Listen to Paul’s confidence in God’s completion of a good work that He began. The Lord hasn’t forgotten. We can rest in this promise and be grateful.

Gratitude must be practiced. It’s like a muscle that must be exercised. Left to itself, it’s going to eventually get flabby and weak.

Conclusion

I personally do not believe contentment, responsibility and gratitude can be mastered. By mastered, I mean that you don’t have to regularly practice it. We may hear that someone has mastered an art or a sport. But don’t they still practice or else become weak? I’d say so.

This Thanksgiving, I hope and pray we can appropriately evaluate where we are in regards to each of these areas and start paddling where needed. The results will be worth it.

The Gap in Financial Planning

The Gap in Financial Planning

Have you ever assembled a piece of equipment, or perhaps a toy for a child, stepped back and admired your great handiwork, only to find a part (or two) leftover which should have been used? On the outside, your masterpiece looks flawless. On the inside, however, you’re wondering just how important those pieces are. That “gap” could be the most important pieces.

When it comes to financial planning, there is an area we most often see as the “gap” after 35+ years of us working with clients.

The “gap” is this: What happens to you and your family in the event of an unexpected death or disability? We can plan for your investments, savings, insurances, budget and retirement. And all of that is good. But what happens to your minor children in the event you pass away prematurely? I know…not a fun read for today. But, it happens, and we all need to have a plan in place for what we desire to occur when, not if, we pass away. What I am talking about here is an estate plan.

Let me address a few myths when it comes to estate planning:

1) Estate plans are only for rich people. False. Estate plans are for ALL people. We ALL have an estate (https://www.estateplanning.com/What-is-Estate-Planning/)

2) My family will just cordially work out who cares for our minor children. False. More often than not, a judge listening to both sides of the family makes the best decision that he or she can. Whew! How much easier this would have been with simple wills declaring his or her wishes for who should care for the children.

3) The courts will just work out what is fair for everyone involved. False. What is considered “fair” is relative to those involved. Did you know that in many states, Mississippi being one, a spouse receives the same percentage share of an asset as a child would should the deceased die without a will and the asset had no named beneficiary?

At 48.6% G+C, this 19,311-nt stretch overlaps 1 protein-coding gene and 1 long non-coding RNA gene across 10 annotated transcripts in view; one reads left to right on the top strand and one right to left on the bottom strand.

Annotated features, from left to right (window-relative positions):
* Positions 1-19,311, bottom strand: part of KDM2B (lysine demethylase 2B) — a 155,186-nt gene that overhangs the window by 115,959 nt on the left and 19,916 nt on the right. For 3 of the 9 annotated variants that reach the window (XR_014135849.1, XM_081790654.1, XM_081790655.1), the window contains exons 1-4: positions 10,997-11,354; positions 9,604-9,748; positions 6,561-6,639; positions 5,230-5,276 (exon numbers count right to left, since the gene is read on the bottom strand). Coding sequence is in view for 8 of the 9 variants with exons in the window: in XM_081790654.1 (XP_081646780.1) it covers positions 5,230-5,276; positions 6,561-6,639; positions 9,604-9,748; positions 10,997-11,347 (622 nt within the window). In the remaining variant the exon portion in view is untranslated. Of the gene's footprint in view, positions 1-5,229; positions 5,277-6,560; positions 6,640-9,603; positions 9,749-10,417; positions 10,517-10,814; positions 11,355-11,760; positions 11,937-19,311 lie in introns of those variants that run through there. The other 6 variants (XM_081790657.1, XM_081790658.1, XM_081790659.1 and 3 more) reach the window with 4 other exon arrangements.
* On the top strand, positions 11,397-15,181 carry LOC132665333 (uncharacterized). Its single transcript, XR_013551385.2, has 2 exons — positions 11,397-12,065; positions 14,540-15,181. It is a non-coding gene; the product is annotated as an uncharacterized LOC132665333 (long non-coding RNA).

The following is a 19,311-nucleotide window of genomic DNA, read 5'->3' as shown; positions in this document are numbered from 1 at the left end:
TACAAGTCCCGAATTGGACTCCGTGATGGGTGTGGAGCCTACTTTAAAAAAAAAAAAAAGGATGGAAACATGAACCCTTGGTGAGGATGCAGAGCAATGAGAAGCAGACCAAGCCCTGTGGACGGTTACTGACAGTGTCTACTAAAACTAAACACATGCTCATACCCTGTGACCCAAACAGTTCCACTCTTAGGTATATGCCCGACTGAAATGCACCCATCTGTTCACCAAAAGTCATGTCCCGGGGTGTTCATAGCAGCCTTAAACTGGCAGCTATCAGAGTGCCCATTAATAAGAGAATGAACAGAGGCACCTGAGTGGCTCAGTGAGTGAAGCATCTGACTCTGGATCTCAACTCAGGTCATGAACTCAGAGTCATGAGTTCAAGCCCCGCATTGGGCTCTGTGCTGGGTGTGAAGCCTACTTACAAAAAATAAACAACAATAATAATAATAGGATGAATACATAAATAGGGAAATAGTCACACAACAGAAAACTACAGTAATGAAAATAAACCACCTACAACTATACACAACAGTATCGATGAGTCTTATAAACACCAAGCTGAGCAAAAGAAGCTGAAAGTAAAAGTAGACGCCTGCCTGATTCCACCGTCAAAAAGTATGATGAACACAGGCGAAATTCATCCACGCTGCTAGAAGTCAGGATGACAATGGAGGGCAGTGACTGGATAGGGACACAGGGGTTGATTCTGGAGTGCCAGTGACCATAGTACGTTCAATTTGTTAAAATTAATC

These are just a few myths that come to mind. Over the years, we have seen the heartache involved when a person’s estate is not planned well, or at all. They may have sufficient assets to care for loved ones. However, without a properly designed estate plan, disaster can occur, causing stress for loved ones.

We often get asked: “Should I pay an attorney to help, or could I write my own will?” Well, “yes and yes.” You should pay an attorney, and you can write your own will. However, we believe it is much wiser to get professional help, especially should a problem arise down the road. You can attempt to diagnose that continual headache, rash or stomach pain all day long using webmd.com. Or, you can pay a doctor who does this type of work on a daily basis.

So, what are essential parts of an estate plan? Our industry has called it the “Three-legged stool”:

1) Last Will and Testament
2) Durable Power of Attorney for Finances
3) Advanced Healthcare Directive

That stool could have a fourth leg for situations needing a Revocable Living Trust. We won’t go into detail on any of these today, but it’s worth bringing up each of these items to the attorney you choose.

I have observed that the hardest step is the first step – not just in estate planning, but in many important areas of life: Making that first phone call and asking for help.

I am a big believer in professional help. That includes the work we do as financial planners. All your ducks may be in a row, but it’s worthwhile to have a second set of eyes to make sure. We think you’ll be glad you did.

A Wake-Up Call

A Wake-Up Call

It’s that time of year for many of us – kids back to school, a new routine established, and a list of to-do’s. I’m a big fan of the change of seasons (but a change in plans, now that’s another story!)

I love that there are biblical writings about different seasons of life, none better than Ecclesiastes 3. Listen to what Solomon wrote:

 For everything there is a season, and a time for every matter under heaven:

a time to be born, and a time to die;
a time to plant, and a time to pluck up what is planted;
a time to kill, and a time to heal;

a time to break down, and a time to build up;
a time to weep, and a time to laugh;
a time to mourn, and a time to dance;
a time to cast away stones, and a time to gather stones together;
a time to embrace, and a time to refrain from embracing;
a time to seek, and a time to lose;